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Title: Maximising nutritional and flavour qualities of pork sausages
Author: Plotkowiak, Margarethe
Awarding Body: Queen's University Belfast
Current Institution: Queen's University Belfast
Date of Award: 2012
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Both lipid oxidation and the Maillard reaction have been researched extensively. There has been a multitude of books, reviews and publications dealing with the details and products of either reaction. Both are key contributors to the formation of flavour and aromas of cooked foods. However, while many compounds are formed that are desirable, some compounds have been found formed by both reactions which are possibly detrimental to human health. In 2002, it emerged that acrylamide has been found in foods. As acrylamide is a potent toxin, a lot of research has been done in the last years to determine its origin and also how much of it is present in different foods types. Since its discovery it has been determined that acrylamide indeed is formed during the cooking process at high temperatures as an undesired side product of the Maillard reaction. Similarly, a side product of both Maillard reaction and lipid oxidation, Nϵ-carboxymethyllysine (CML), can be formed during advanced lipid oxidation and advance glycation. This compound is a marker for a group of compounds that has been linked with diseases such as renal diseases and Alzheimer's. The aim of this project was to determine how changes in the originating reactions, i.e. Maillard reaction and lipid oxidation, would impact the formation of both desired and undesired products. However, the objective was not only to learn how both compounds could be successfully reduced in a food product but also how the changes to induce these reductions would impact sensory qualities. To help answer these questions, a system was selected which was as close as possible to an actual food product and where changes could be introduced easily. Pork sausages were chosen as a common and popular food which was easily produced and manipulated. This Thesis first describes experiments to evaluate the impact of the composition (meat, fat, rusk, water and seasoning) and cooking on analyses for acrylamide and CML as well as sensory properties and. volatile compounds. These sausages were also compared to commercial samples for all analyses. Secondly, the effect of two antioxidants, one water- and one lipid-soluble, at two concentrations, raw and cooked, on CML, volatiles compounds and sensory properties were compared. Both experiments, change in composition and impact of antioxidants, showed interesting results. In the first experiment, the sensory evaluation showed that preference of consumers lay with samples that were high in fat and rusk but low in meat. The preferred samples were closest to the commercially available ones. Conversely, it was those samples containing high rusk that also showed some acrylamide. However, even at the highest levels measured (25ug/kg), acrylamide from sausages poses no threat to human health. Composition has a tremendous effect on the formation of CML. It appears that low levels of rusk result in higher initial levels of CML but that high levels of . protein result in lower levels of CML following the cooking process. The measured levels of CML (l0mg/kg - 35mg/kg) compare to the reported quantities of CML found in bread, meat or sausages, However, there is not yet a consensus upon whether or not dietary intake of CML is detrimental so no recommendation can be made if the levels of CML found in the experimental and commercial sausages are safe to consume. In the second experiment, two different types of antioxidants at two concentrations were incorporated during the manufacturing process into the recipes of selected experimental groups of the first experiment. The incorporation of antioxidants successfully reduced the formation of CML with varying effectiveness as different groups (high meat/ low meat, high fat/Iow fat and high rusk/Iow rusk) responded differently. Samples containing more water responded best to the water- soluble antioxidant with the biggest reduction of CML, whereas samples containing more fat or rusk showed only very little or no reduction of CML. While more work needs to be performed to fully confirm and understand these effects, the initial results indicate that antioxidants can be used as an effective way of reducing CML in foods. The antioxidant activity in the sample was also tested using colorimetric assays and while samples of the first experiment showed only very little activity the activity of the samples containing antioxidants from the second experiment even at a low level surpassed the activity measured in the commercial samples. The sensory trials showed that samples with added rosemary extract or green tea extract at low levels showed no difference to the in the sensory acceptability whereas samples containing green tea at a higher level had the lowest acceptance. Overall, the main impact on flavour is the composition of the ingredients fat, rusk and meat with the preference towards high fat and high rusk samples. On the other hand, the formation of the undesired side product CML can be improved through the introduction of antioxidants whereas acrylamide, albeit predominantly formed in the preferred high rusk/ high fat samples does not pose a threat to human health in the first place so further reduction is not necessary.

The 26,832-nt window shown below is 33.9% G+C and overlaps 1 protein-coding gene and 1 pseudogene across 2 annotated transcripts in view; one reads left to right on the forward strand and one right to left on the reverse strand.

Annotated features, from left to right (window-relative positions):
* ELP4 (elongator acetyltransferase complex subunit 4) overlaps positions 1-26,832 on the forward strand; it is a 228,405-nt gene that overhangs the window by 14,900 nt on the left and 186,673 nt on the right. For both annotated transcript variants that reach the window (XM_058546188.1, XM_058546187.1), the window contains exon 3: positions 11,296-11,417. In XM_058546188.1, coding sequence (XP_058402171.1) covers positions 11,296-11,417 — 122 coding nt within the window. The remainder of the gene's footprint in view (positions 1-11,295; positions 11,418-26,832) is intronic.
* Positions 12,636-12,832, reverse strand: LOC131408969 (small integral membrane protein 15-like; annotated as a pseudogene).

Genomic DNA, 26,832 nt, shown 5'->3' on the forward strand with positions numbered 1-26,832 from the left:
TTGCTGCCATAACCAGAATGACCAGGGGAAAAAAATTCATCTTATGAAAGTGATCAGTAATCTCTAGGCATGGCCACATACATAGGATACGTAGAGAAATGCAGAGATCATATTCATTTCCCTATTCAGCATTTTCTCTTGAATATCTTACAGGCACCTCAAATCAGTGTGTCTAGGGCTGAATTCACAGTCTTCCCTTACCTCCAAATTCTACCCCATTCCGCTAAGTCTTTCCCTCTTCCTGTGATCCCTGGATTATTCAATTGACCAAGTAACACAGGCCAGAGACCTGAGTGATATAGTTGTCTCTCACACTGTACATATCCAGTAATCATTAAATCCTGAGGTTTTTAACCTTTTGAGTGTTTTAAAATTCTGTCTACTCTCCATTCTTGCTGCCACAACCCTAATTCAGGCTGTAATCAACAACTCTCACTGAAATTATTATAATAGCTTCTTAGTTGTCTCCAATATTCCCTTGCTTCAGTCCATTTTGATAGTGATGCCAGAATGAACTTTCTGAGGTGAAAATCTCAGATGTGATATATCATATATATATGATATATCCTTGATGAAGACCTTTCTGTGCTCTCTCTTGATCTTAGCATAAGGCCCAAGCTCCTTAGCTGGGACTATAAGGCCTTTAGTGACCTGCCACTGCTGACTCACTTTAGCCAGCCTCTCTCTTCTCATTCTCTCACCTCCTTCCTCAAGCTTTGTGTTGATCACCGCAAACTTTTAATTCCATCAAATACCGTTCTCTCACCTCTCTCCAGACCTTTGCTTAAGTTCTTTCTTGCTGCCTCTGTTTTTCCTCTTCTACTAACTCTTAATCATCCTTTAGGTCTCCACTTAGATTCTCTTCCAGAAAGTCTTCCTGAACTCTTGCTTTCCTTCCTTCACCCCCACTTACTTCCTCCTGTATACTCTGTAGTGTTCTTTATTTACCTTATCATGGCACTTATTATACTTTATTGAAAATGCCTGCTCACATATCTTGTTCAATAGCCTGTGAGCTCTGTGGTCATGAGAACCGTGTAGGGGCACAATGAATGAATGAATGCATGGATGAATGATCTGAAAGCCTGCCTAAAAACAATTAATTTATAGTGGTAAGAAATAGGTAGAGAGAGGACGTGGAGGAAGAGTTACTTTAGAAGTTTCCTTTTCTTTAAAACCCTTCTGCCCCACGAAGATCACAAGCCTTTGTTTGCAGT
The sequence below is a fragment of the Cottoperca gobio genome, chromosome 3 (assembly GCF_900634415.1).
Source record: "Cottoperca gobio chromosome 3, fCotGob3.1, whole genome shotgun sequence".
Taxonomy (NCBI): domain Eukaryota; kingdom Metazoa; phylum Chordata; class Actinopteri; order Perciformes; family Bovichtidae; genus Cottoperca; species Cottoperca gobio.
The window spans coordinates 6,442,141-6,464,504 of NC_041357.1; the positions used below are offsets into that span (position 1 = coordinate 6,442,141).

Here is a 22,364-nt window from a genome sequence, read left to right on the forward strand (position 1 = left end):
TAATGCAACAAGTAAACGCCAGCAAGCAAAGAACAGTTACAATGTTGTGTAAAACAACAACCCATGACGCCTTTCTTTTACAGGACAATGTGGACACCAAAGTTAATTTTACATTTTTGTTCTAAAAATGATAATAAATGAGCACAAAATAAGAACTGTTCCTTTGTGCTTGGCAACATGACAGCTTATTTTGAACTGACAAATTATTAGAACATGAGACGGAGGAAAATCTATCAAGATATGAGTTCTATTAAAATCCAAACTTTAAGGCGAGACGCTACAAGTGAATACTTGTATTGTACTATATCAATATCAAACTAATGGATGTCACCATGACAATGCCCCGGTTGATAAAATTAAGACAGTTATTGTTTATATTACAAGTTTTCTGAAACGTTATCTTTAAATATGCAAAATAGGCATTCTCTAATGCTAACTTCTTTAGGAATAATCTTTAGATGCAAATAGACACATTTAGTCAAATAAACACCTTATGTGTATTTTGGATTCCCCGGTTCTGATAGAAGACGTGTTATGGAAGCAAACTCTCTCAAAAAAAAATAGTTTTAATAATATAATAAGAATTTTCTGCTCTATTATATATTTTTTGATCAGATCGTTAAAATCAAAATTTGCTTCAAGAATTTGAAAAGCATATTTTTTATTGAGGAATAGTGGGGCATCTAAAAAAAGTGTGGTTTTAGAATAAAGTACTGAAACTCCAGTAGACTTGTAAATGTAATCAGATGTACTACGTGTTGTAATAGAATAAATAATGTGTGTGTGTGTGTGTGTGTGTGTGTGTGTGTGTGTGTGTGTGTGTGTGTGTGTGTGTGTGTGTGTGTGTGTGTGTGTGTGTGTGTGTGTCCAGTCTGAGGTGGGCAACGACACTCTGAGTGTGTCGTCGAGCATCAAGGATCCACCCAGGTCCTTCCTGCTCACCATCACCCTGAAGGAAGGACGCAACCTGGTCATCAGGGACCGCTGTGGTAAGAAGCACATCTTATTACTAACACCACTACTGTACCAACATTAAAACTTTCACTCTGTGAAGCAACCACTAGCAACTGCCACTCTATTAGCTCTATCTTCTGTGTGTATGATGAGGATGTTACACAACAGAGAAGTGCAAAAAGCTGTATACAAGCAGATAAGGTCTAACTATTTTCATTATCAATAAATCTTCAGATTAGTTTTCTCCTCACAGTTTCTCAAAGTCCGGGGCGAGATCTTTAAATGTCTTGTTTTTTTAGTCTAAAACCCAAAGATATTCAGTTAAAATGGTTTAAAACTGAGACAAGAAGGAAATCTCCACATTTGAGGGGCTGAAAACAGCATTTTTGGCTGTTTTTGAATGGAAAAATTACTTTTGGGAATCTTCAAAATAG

Supervisor: Not available Sponsor: Not available
Qualification Name: Thesis (Ph.D.) Qualification Level: Doctoral
EThOS ID:  DOI: Not available